Stephanie Porter
stephanie.porter@wsu.edu
360-546-9478

 @WSUNews

http://www.wsu.edu 

Stephanie Porter | EurekAlert!
Further information:
https://news.wsu.edu/2020/01/29/microscopic-partners-help-plants-survive-stressful-environments/
http://dx.doi.org/10.1111/1365-2435.13499

Further reports about: bacteria crop fungi microbes microscopic saline stressful environments

More articles from Agricultural and Forestry Science:

nachricht Sustainable forest management contributes more to climate protection than forest wilderness
07.02.2020 | Max-Planck-Institut für Biogeochemie

nachricht Screening sweet peppers for organic farming
29.01.2020 | American Society for Horticultural Science

All articles from Agricultural and Forestry Science >>>

The most recent press releases about innovation >>>

Die letzten 5 Focus-News des innovations-reports im Überblick:

Im Focus: Skyrmions like it hot: Spin structures are controllable even at high temperatures

Investigation of the temperature dependence of the skyrmion Hall effect reveals further insights into possible new data storage devices

The joint research project of Johannes Gutenberg University Mainz (JGU) and the Massachusetts Institute of Technology (MIT) that had previously demonstrated...

Im Focus: Making the internet more energy efficient through systemic optimization

Researchers at Chalmers University of Technology, Sweden, recently completed a 5-year research project looking at how to make fibre optic communications systems more energy efficient. Among their proposals are smart, error-correcting data chip circuits, which they refined to be 10 times less energy consumptive. The project has yielded several scientific articles, in publications including Nature Communications.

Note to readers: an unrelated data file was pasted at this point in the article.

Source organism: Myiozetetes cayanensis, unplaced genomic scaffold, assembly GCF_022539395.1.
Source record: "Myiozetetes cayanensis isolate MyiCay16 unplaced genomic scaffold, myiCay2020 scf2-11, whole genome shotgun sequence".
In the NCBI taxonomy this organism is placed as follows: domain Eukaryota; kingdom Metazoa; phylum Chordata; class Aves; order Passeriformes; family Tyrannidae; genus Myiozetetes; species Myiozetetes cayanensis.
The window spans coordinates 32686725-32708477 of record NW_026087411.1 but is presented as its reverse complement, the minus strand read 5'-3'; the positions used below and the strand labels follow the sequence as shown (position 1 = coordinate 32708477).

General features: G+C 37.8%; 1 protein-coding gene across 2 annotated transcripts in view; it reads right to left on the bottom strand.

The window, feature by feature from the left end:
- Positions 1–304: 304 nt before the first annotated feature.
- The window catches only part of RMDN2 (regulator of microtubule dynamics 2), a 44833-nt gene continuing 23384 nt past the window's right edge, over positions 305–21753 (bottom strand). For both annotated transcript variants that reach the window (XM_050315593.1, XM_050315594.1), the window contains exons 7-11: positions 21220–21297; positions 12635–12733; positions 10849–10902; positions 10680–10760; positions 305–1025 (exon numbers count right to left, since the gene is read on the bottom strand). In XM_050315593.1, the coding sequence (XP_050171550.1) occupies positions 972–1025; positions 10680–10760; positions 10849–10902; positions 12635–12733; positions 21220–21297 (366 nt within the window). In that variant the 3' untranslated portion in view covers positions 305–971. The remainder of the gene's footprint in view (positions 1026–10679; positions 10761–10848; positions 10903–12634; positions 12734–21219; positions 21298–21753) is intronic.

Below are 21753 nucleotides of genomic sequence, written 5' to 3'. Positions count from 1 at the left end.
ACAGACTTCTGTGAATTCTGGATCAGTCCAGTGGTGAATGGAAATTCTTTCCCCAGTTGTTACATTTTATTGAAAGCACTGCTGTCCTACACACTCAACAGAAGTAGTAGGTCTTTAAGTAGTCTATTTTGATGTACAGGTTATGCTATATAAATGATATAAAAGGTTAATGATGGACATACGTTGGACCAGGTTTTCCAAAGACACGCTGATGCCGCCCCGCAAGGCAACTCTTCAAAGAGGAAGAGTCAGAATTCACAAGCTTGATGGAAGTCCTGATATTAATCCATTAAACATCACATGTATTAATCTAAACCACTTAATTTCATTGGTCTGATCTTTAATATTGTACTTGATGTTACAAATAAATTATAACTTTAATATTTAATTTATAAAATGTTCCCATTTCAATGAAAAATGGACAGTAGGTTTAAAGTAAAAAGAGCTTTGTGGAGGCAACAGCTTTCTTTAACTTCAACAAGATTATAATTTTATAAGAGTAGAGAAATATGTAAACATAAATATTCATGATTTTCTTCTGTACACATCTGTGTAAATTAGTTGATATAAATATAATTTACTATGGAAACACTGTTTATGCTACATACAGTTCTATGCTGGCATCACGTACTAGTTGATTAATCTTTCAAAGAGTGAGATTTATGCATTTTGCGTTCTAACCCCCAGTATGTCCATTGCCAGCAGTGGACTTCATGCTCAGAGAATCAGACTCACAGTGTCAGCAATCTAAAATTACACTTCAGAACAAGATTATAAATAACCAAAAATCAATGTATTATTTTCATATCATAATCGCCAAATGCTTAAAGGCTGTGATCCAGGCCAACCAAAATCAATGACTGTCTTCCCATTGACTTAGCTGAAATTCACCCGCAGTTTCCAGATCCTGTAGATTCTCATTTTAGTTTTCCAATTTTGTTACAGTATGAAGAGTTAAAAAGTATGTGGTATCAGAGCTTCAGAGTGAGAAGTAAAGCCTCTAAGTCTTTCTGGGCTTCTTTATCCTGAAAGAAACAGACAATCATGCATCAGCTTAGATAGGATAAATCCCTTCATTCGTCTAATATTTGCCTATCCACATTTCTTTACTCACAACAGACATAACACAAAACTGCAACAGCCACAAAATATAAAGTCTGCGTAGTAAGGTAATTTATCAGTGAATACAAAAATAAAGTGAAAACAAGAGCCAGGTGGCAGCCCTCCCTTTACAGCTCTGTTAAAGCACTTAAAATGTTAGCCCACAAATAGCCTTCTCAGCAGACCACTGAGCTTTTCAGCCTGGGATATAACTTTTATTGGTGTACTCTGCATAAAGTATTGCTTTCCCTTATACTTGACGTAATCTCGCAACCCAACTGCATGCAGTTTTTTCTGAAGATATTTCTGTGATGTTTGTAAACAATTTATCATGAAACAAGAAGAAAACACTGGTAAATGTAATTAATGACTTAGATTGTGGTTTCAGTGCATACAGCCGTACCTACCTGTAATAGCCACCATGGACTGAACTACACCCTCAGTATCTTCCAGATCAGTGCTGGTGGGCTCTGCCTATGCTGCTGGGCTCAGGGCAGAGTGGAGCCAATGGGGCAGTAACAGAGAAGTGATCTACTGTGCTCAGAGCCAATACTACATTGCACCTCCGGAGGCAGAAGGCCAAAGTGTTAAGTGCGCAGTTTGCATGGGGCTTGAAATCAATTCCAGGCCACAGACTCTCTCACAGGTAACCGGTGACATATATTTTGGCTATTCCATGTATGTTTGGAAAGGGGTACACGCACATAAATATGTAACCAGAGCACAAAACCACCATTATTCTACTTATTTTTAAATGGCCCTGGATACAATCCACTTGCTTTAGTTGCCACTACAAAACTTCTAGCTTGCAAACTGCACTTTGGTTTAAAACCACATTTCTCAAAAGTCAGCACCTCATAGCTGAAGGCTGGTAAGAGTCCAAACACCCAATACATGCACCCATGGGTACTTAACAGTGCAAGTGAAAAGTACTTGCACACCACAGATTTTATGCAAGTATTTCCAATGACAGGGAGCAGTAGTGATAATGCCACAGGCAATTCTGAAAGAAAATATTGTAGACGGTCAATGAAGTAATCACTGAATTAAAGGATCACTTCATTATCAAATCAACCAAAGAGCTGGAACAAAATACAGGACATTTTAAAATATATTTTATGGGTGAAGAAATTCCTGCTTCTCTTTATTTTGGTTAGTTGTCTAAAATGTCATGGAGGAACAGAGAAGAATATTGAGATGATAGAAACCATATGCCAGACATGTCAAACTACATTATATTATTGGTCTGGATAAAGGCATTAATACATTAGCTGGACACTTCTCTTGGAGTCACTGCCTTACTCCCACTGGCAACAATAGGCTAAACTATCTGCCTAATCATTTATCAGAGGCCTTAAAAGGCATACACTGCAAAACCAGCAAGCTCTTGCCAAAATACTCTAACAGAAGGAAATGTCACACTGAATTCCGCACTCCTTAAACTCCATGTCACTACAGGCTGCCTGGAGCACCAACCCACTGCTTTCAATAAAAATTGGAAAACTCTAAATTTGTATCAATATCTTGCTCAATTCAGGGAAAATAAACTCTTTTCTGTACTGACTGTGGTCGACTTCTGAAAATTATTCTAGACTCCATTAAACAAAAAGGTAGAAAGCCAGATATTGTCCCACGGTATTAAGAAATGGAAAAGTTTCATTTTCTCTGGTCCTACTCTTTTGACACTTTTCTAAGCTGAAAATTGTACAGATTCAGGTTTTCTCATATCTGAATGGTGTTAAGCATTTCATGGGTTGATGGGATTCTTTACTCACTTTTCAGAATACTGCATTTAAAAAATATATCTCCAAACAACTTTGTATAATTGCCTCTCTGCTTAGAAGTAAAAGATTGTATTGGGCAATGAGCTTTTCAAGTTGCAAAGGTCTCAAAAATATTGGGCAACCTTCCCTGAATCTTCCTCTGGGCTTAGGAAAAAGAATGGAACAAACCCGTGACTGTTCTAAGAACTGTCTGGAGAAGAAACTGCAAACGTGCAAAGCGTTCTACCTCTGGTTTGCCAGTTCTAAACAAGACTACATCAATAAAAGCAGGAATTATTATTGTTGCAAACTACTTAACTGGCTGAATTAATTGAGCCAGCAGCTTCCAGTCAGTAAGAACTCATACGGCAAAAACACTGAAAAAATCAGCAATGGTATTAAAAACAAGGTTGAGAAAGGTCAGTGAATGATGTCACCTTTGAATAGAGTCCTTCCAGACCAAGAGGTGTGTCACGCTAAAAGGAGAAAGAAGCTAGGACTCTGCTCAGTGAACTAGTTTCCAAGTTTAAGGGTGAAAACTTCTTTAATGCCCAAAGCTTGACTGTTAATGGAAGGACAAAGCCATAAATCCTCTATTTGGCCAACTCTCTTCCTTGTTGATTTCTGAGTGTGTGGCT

Streaming films and music, scrolling through social media, and using cloud-based storage services are everyday activities now.

Im Focus: New synthesis methods enhance 3D chemical space for drug discovery

After helping develop a new approach for organic synthesis -- carbon-hydrogen functionalization -- scientists at Emory University are now showing how this approach may apply to drug discovery. Nature Catalysis published their most recent work -- a streamlined process for making a three-dimensional scaffold of keen interest to the pharmaceutical industry.

"Our tools open up whole new chemical space for potential drug targets," says Huw Davies, Emory professor of organic chemistry and senior author of the paper.

Im Focus: Quantum fluctuations sustain the record superconductor

Superconductivity approaching room temperature may be possible in hydrogen-rich compounds at much lower pressures than previously expected

Reaching room-temperature superconductivity is one of the biggest dreams in physics. Its discovery would bring a technological revolution by providing...

Im Focus: New coronavirus module in SORMAS

HZI-developed app for disease control is expanded to stop the spread of the pathogen

At the end of December 2019, the first cases of pneumonia caused by a novel coronavirus were reported from the Chinese city of Wuhan. Since then, infections...

All Focus news of the innovation-report >>>

Anzeige

Anzeige

VideoLinks
Industry & Economy
Event News

70th Lindau Nobel Laureate Meeting: Around 70 Laureates set to meet with young scientists from approx. 100 countries

12.02.2020 | Event News

11th Advanced Battery Power Conference, March 24-25, 2020 in Münster/Germany

16.01.2020 | Event News

Laser Colloquium Hydrogen LKH2: fast and reliable fuel cell manufacturing

15.01.2020 | Event News

 
Latest News

Electric solid propellant -- can it take the heat?

14.02.2020 | Physics and Astronomy

Pitt study uncovers new electronic state of matter

14.02.2020 | Physics and Astronomy

Researchers observe quantum interferences in real-time using a new extreme ultra-violet light spectroscopy technique

14.02.2020 | Physics and Astronomy

VideoLinks
Science & Research
Overview of more VideoLinks >>>